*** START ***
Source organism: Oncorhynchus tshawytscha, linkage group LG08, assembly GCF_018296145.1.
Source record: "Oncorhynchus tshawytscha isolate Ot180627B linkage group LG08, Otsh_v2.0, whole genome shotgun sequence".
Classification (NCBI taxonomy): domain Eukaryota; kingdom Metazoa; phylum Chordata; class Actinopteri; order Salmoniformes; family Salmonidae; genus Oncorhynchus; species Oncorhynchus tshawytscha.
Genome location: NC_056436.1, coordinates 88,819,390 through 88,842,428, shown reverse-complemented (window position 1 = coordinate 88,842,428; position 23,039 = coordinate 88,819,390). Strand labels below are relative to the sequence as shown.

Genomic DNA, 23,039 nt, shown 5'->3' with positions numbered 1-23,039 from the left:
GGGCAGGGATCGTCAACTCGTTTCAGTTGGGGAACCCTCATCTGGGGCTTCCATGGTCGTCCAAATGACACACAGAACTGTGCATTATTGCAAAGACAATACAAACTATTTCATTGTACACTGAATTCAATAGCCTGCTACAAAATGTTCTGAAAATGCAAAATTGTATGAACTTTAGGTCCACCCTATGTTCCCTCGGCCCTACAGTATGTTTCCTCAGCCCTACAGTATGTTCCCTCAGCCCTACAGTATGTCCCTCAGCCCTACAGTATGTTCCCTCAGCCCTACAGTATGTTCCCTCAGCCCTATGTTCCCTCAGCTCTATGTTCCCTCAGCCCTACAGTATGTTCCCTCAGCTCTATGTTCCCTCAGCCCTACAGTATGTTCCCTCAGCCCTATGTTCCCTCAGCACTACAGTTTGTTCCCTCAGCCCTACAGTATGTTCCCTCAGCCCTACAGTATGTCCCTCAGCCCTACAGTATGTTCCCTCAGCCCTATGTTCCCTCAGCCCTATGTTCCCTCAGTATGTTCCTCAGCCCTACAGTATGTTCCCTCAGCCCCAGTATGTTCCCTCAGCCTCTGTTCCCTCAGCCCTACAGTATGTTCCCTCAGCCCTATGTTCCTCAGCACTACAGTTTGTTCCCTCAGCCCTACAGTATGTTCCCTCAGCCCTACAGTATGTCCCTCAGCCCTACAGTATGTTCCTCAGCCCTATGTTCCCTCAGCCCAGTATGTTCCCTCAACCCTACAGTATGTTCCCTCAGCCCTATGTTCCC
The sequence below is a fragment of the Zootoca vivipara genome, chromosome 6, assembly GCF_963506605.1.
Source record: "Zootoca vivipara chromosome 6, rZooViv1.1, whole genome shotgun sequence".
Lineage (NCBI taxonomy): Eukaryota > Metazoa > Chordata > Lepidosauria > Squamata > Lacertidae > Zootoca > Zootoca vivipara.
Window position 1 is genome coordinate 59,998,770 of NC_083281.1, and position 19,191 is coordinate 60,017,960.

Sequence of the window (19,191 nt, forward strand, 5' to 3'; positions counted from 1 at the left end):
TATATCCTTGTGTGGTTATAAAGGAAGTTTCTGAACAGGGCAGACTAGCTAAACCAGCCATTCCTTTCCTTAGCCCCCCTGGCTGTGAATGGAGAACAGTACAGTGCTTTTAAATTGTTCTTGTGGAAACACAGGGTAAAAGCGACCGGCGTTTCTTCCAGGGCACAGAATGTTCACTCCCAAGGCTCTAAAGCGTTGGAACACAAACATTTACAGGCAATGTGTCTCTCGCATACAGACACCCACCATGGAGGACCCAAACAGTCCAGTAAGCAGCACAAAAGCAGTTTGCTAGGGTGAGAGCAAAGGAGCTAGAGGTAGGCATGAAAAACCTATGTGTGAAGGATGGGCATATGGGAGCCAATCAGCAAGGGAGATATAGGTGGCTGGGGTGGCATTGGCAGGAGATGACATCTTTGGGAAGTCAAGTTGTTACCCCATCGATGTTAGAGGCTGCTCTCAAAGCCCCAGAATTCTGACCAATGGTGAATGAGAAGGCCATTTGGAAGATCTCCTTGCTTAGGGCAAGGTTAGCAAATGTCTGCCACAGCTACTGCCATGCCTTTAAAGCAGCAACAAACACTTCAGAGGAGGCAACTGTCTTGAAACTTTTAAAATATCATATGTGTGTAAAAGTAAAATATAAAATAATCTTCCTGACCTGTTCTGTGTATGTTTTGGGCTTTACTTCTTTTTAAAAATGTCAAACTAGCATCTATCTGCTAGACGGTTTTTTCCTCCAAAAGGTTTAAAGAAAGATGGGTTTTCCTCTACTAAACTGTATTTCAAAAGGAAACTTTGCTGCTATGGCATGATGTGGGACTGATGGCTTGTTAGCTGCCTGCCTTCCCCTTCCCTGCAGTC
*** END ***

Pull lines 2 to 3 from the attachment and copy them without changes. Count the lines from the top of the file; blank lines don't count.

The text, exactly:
Source record: "Oncorhynchus tshawytscha isolate Ot180627B linkage group LG08, Otsh_v2.0, whole genome shotgun sequence".
Classification (NCBI taxonomy): domain Eukaryota; kingdom Metazoa; phylum Chordata; class Actinopteri; order Salmoniformes; family Salmonidae; genus Oncorhynchus; species Oncorhynchus tshawytscha.